Reviewed: March 4, 2005
Released: December 7, 2004
Mr. Driller is back, at least for those who remember his humble beginnings on the Dreamcast and PlayStation back in 2000 and the numerous sequels that were sure to follow. Every bit as colorful and addictive as Tetris, and the recently released Zookeeper, Mr. Driller: Drill Spirits is a hardcore puzzle game that requires just a bit more thought and a whole lot more reflexes than those other games.
While this is my first time playing a Mr. Driller game I have always been a huge fan of the Dig Dug games dating back to the original coin-op and all the way up through their various reincarnations on the numerous anthology and compilations discs. Mr. Driller and Dig Dug are very much alike in that their sole purpose is to dig, but unlike Dig Dug, Mr. Driller is on a continual downward mission, burrowing deep into the earth, avoiding dangerous cave-ins and keeping a watchful eye on that air gauge.
The core premise of Mr. Driller is very simple, which is perhaps why it is so much fun. Anyone from five years or older can pick this up out of the box and master the basics in just a few minutes.
You have six driller characters to choose from although all but one is locked when you begin. There are only subtle differences between the characters, but in essence you move your character down and left or right using the D-pad or the touch screen. You can push the A or B button to drill the colored block clearing a path as you drill down to your target depth. You can also jump back up one or two levels (depending on your character).
Moving around requires precise and accurate control and therein lies my singular complaint with this game. The game is actually less playable (read more difficult) using the touch screen than if you simply use the D-pad, in which case the game really doesn’t "need" to be on the DS other than a few nice beneficial nuances of having a dual screen.
Each section of the various levels has several types of blocks. Colored blocks can be drilled through easily while the brown X-Blocks take several attempts to destroy and use up a lot of your air. Crystal blocks will vanish over time causing impromptu collapses and White blocks work just like colored blocks only they don’t stick together when they touch.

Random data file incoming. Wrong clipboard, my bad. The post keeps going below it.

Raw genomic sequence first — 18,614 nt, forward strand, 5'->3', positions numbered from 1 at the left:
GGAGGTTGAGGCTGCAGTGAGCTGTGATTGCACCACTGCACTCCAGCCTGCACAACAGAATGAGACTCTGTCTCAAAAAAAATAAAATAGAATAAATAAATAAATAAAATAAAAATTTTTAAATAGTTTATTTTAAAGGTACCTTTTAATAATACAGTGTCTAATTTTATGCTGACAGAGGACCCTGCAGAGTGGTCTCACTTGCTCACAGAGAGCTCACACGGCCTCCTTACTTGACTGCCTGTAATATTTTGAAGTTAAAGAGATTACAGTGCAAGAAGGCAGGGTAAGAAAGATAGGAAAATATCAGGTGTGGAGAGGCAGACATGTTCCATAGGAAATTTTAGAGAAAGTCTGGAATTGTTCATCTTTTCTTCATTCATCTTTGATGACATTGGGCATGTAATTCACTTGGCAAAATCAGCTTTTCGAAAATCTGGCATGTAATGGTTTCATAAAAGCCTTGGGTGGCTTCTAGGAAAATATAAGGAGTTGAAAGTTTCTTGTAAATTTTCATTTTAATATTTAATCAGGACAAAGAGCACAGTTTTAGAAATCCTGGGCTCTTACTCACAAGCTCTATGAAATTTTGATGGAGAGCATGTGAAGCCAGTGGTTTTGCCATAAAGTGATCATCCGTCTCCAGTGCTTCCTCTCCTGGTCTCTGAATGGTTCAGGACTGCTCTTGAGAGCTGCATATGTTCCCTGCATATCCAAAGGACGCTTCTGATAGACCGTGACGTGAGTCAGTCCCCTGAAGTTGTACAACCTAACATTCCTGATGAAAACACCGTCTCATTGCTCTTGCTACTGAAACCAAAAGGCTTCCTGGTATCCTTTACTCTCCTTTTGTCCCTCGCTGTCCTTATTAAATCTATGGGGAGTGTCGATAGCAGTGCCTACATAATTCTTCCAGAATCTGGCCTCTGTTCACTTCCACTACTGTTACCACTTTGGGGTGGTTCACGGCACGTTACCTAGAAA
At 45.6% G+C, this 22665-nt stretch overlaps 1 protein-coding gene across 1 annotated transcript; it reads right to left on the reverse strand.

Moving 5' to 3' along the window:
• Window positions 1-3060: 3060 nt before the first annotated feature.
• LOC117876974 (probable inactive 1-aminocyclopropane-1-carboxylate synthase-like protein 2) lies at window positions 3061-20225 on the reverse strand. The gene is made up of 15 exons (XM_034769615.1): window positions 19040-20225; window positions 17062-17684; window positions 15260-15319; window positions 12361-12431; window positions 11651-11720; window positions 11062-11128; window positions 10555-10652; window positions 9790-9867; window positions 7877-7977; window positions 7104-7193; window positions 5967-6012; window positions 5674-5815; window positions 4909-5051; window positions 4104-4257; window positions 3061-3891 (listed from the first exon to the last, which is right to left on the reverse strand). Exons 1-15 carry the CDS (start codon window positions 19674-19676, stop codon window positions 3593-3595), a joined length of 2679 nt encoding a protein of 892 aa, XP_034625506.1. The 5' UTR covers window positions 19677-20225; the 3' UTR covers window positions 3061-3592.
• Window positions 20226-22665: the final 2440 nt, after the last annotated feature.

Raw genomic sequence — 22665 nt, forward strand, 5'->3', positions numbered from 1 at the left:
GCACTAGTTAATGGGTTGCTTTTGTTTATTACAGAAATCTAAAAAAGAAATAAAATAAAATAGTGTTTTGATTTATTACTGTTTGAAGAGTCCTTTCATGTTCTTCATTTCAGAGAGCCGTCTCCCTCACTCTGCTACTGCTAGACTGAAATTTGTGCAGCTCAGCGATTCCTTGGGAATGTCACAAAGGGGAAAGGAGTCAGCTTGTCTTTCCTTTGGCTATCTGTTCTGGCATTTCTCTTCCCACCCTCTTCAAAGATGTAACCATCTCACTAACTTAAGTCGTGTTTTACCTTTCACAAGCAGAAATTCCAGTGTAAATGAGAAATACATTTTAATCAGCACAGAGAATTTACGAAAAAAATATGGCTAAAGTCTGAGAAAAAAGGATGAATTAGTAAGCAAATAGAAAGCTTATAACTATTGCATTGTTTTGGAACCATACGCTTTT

As blocks are destroyed or vanish in cascades anything above them will waver then collapse to the next solid section of the level. Along the way any colored blocks that touch matching colors will stick and if matching blocks join up on a secure section of the level they will vanish from the board, possibly starting a new cascade.
Scattered about the levels are numerous canisters of air and you will need to weigh the risk of collecting these versus the remaining air in your tank. Air ticks away about one unit per second and even quicker if you drill certain blocks. In the later levels air will be trapped inside clusters of X-Blocks and you will have to drill through or under them in order to get these canisters.
The dual screen design allows you to see much more of the playing field than would normally be possible on a single-screen system like the GBA, but frankly, I almost never looked beyond the bottom screen. After the first few hundred meters the game pace picks up to a frantic race where you are dodging falling clusters of blocks and maneuvering toward air tanks.
Some levels can be quite exciting when there are only two or three colors of blocks. This creates massive chains of vanishing and falling blocks and you simply ride the avalanche to the bottom, hopefully picking up some air along the way.
Drill Spirits offers four modes for the solo gamer including Mission Driller where you travel the world drilling to certain depths in each location. Not only does the game get harder the deeper you go, but each new locations starts off with more difficult designs, mostly in the location and decreased numbers of air tanks.